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International Journal of Hygiene and Environmental Health
Vol. 227, 2020

Manure-borne pathogens as an important source of water contamination: An update on the dynamics of pathogen survival/transport as well as practical risk mitigation strategies

Oluwadara Oluwaseun Alegbeleye, Anderson S.Sant’Ana

Department of Food and Nutrition, Kookmin University, Seoul, Republic of Korea.


Enteropathogen contamination of water resources is a global concern. Several sources and routes of pathogen contamination of water resources have been identified including agriculture. Land spreading or disposal of manure/livestock wastes is a notable source of public health relevant microorganisms into water. Microorganisms can be transported from manure-amended soils into water, from where they can reach animals and humans and may cause infection. This review explores the public health relevance of manure-borne-pathogens, highlighting some of the diseases that manure associated pathogens cause. It also examines the dynamics of overland transport of pathogens into surface waters and percolation through soils into groundwater. Factors that influence the survival and transport of pathogens into respective water resources are discussed. The actual number of pathogens shed, pathogen release rate, requisite flow conditions, precipitation characteristics and pathogen inactivation potential are some general factors, examined in this review. Pathogen adaptation and survival in the soil environment is extensively discussed because soils significantly influence pathogen transfer into water. In addition to soil characteristics, environmental variables such as moisture, temperature and pH as well as soil biology are relevant aspects, considered herein. Manure and farm management practices such as manure source and type, storage and treatment, also influence the occurrence, survival and transport potential of pathogens. Optimized and recommended manure treatment techniques like composting, which has been demonstrated to satisfactorily inactivate enteric pathogens in manure are discussed. The need for proper composting by observing recommended manuring stipulations is emphasized and finally, practical strategies to protect water resources from pathogenic contamination are elucidated.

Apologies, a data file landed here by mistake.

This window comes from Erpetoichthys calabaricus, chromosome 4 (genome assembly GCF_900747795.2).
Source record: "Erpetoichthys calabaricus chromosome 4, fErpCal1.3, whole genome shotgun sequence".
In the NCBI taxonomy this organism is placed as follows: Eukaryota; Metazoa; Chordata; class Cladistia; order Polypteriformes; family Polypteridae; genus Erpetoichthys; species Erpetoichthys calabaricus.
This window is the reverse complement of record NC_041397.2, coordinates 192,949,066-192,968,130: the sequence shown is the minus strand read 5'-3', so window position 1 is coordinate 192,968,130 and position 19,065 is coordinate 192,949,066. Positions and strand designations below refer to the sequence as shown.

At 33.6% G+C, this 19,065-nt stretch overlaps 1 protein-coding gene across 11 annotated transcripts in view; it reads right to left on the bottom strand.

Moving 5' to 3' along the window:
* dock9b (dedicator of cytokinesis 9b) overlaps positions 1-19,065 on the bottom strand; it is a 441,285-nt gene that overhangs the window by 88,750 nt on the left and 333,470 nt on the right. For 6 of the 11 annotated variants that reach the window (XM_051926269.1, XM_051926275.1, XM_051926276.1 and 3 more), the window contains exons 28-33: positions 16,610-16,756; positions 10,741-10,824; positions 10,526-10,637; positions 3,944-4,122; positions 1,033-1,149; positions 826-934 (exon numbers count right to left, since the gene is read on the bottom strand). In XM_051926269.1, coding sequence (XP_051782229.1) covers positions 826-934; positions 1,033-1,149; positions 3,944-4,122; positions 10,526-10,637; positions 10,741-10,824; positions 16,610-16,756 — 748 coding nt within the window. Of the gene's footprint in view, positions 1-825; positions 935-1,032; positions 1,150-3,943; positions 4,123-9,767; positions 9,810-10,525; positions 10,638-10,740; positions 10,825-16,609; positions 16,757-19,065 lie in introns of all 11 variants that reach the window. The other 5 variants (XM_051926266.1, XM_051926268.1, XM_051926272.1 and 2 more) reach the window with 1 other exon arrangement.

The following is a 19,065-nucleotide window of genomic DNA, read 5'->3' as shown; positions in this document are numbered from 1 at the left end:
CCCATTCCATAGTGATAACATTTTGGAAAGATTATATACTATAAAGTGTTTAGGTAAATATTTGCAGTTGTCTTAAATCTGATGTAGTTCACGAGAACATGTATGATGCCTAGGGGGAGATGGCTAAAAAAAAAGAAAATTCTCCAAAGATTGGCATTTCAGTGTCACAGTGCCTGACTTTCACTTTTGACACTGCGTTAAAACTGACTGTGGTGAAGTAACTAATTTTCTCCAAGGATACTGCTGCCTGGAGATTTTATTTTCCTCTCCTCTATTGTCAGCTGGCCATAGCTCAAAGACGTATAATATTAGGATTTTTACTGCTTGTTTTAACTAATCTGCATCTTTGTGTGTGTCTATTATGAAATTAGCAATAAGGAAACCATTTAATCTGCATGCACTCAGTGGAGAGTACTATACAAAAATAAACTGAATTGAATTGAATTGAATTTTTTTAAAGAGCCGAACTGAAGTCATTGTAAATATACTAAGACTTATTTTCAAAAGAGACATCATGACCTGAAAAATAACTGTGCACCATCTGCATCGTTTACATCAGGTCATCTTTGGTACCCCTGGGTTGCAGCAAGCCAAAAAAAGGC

Keywords : Animal manure, Fecal contamination, Human pathogens, Composting, Environmental transmission of pathogens, Water.

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